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Response to Spider Jerusalem (Reply #4)

Sat Feb 23, 2013, 12:41 PM

75. Well put. n/t

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Response to kentuck (Original post)

Sat Feb 23, 2013, 08:14 AM

5. All governments/systems peak and decline

It's inevitable. The real question is what will replace it?

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Response to madville (Reply #5)

Sat Feb 23, 2013, 09:44 AM

25. It's going to be very good or very bad. My observation is that real change generally only

comes about after major catastrophes ... natural, political, etc. I have neither an idea of what that catalyst will be nor the aftermath, but it will happen. None can really think this goes on ad infinitum.

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Response to RKP5637 (Reply #25)

Sat Feb 23, 2013, 09:52 AM

29. We will probably get a preview

Out of Europe before we go, sooner or later this financial house of cards will collapse.

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Response to RKP5637 (Reply #25)

Sat Feb 23, 2013, 10:19 AM

39. I don't believe much good will come after major catastrophes...

If not all, at least a faction of the 1% has been successfully practicing Disaster Capitalism/Shock Doctrine for some time now. Austerity cuts are a similar tool that's being pushed here with these political "cliffs" and "crisis" deadlines.

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Response to kentuck (Original post)

Sat Feb 23, 2013, 08:14 AM

6. Nixon killed the Liberal Era. Reagan killed the Great Society. Bush killed the Constit/Mid Class.

It's been a long downward fall in leaps and bounds with brief pauses to regain our footing in between.

But, really it's been the MIC and the optional wars from Vietnam War on that has bankrupted us.

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Response to leveymg (Reply #6)

Sat Feb 23, 2013, 12:46 PM

76. Agreed

but like the OP I also see the Bush 43 Selection as when the avalanche began....

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Response to kentuck (Original post)

Sat Feb 23, 2013, 08:40 AM

8. yes

I think a major issue will be how to hold together a union composed of states with such different politics. Contrast California and Vermont versus Mississippi and Kansas. Can we avoid a balkanization of the country eventually ?

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Response to steve2470 (Reply #8)

Sat Feb 23, 2013, 09:33 AM

18. My gut feeling is the US will regionalize to survive. The divides are too great, and as

populations increase in those divides the chasms will grow deeper. The model that one size fits all is getting pretty obsolete IMO. And I really think few in California and Vermont , for example, are going to let areas like Mississippi and Kansas drag their future down with them.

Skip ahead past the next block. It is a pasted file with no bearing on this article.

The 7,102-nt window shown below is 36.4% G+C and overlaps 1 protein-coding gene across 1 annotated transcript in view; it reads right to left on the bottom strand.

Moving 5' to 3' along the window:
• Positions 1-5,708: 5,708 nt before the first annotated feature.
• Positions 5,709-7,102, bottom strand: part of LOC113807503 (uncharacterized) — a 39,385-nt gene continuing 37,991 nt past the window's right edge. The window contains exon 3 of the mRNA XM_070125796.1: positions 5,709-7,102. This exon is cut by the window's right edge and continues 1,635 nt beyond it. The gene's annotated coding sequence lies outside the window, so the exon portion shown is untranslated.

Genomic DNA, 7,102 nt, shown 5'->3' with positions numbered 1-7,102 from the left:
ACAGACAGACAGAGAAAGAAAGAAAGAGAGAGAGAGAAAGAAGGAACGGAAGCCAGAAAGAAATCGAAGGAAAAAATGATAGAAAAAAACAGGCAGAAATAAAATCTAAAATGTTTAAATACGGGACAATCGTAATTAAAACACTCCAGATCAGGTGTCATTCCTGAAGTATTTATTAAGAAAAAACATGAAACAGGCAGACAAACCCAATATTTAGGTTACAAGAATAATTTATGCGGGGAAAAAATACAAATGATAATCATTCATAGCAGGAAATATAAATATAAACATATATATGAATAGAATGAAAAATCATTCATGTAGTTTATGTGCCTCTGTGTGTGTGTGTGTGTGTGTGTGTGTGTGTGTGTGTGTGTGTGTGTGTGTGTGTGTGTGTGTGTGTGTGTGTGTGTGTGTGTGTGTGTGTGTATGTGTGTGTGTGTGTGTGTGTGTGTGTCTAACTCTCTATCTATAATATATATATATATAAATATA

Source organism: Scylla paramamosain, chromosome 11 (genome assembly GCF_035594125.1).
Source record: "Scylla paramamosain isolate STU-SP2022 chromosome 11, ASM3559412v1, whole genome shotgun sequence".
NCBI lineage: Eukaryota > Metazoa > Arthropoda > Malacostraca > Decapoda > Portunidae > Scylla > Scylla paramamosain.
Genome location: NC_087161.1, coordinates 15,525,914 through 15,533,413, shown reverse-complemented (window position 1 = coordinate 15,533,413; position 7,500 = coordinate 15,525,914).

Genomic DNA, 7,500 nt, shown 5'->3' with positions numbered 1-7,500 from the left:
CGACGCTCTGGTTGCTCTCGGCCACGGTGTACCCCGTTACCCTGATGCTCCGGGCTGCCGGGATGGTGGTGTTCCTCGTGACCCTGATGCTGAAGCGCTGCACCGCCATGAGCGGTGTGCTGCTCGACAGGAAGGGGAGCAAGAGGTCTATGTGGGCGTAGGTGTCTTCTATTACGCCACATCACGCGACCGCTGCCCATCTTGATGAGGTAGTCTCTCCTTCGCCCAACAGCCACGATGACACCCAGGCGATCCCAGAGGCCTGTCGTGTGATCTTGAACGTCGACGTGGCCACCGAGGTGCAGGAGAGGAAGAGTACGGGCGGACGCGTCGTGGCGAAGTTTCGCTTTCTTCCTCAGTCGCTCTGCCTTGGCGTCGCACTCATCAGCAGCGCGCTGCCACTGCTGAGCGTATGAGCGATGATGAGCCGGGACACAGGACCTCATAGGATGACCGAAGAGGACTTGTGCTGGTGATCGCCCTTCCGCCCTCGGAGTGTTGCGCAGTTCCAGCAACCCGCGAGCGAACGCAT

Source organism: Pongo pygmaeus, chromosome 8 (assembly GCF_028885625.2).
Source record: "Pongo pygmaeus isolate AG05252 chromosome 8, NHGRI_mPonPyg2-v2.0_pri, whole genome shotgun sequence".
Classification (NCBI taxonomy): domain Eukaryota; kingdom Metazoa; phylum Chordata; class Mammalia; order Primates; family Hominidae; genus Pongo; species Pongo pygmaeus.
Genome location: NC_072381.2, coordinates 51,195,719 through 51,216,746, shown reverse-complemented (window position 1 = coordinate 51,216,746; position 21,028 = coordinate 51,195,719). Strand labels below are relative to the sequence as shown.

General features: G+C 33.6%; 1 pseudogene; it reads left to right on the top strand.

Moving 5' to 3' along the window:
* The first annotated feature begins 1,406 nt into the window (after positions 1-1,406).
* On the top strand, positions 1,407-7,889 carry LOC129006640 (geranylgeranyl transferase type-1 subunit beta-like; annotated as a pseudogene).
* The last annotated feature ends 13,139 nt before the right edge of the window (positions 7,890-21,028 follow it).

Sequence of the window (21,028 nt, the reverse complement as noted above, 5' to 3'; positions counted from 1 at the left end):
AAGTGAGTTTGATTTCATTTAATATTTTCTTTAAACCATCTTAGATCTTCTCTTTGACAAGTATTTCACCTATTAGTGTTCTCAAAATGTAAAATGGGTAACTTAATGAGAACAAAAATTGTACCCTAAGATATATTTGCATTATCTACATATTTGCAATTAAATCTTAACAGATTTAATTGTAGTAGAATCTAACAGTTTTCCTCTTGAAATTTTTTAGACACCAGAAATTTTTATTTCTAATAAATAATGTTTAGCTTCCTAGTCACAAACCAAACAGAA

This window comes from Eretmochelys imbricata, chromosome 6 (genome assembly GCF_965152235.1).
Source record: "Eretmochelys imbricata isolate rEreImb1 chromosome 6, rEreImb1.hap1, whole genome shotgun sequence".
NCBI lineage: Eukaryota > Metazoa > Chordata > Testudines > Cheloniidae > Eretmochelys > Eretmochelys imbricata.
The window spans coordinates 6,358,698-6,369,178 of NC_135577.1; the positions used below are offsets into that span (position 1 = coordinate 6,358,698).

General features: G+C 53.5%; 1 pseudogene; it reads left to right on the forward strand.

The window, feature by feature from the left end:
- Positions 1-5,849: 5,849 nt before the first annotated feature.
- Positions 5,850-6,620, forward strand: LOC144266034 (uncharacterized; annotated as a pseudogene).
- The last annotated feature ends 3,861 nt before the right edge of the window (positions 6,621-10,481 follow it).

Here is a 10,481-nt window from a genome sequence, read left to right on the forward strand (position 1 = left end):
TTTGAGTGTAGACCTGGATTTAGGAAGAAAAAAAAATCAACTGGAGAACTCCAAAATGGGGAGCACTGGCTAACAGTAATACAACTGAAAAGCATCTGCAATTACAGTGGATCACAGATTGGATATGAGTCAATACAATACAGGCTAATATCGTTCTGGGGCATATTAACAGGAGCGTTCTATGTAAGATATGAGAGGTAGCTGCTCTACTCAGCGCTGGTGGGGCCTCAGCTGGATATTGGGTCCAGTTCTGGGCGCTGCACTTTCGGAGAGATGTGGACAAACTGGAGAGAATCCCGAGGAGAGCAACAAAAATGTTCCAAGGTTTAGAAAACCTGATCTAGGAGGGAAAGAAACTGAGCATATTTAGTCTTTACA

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Response to kentuck (Original post)

Sat Feb 23, 2013, 08:47 AM

9. 1980 - when working class americans lost their collective minds and pulled the lever for reagan.

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Response to KG (Reply #9)

Sat Feb 23, 2013, 08:40 PM

105. I couldn't agree more...

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Response to kentuck (Original post)

Sat Feb 23, 2013, 08:48 AM

10. no

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Response to kentuck (Original post)

Sat Feb 23, 2013, 08:49 AM

11. It started with Reagan, election 2000 was the final nail in the coffin.

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Response to kentuck (Original post)

Sat Feb 23, 2013, 09:01 AM

12. Whoever made the first "free trade" deal. Don't know who it was, but that was the beginning of

the end.

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Response to patricia92243 (Reply #12)

Sat Feb 23, 2013, 09:28 AM

17. Nixon's Ambassador to China, George H.W. Bush, was the point man.

If there is any one figure one can point to and say he was the key figure whose personal efforts led to the massive offshoring and deindustrialization of America, it was Poppy Bush.

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Response to leveymg (Reply #17)

Sat Feb 23, 2013, 10:26 AM

41. I've thought about this topic and I do trace some of it back to that

At the time, it didn't seem to be that damaging, and most of the dialogue about it at the time centered around the capitalism vs. communism topic. It's easier now to look back and put the damaging pieces together, but when some of these events and policies mentioned in this thread were initially emerging, it was hard to foresee how it would affect this country's future.

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Response to We People (Reply #41)

Sat Feb 23, 2013, 11:02 AM

58. What's not so difficult to believe is how successful it was. Mission Accomplished.

Last edited Sat Feb 23, 2013, 03:39 PM - Edit history (2)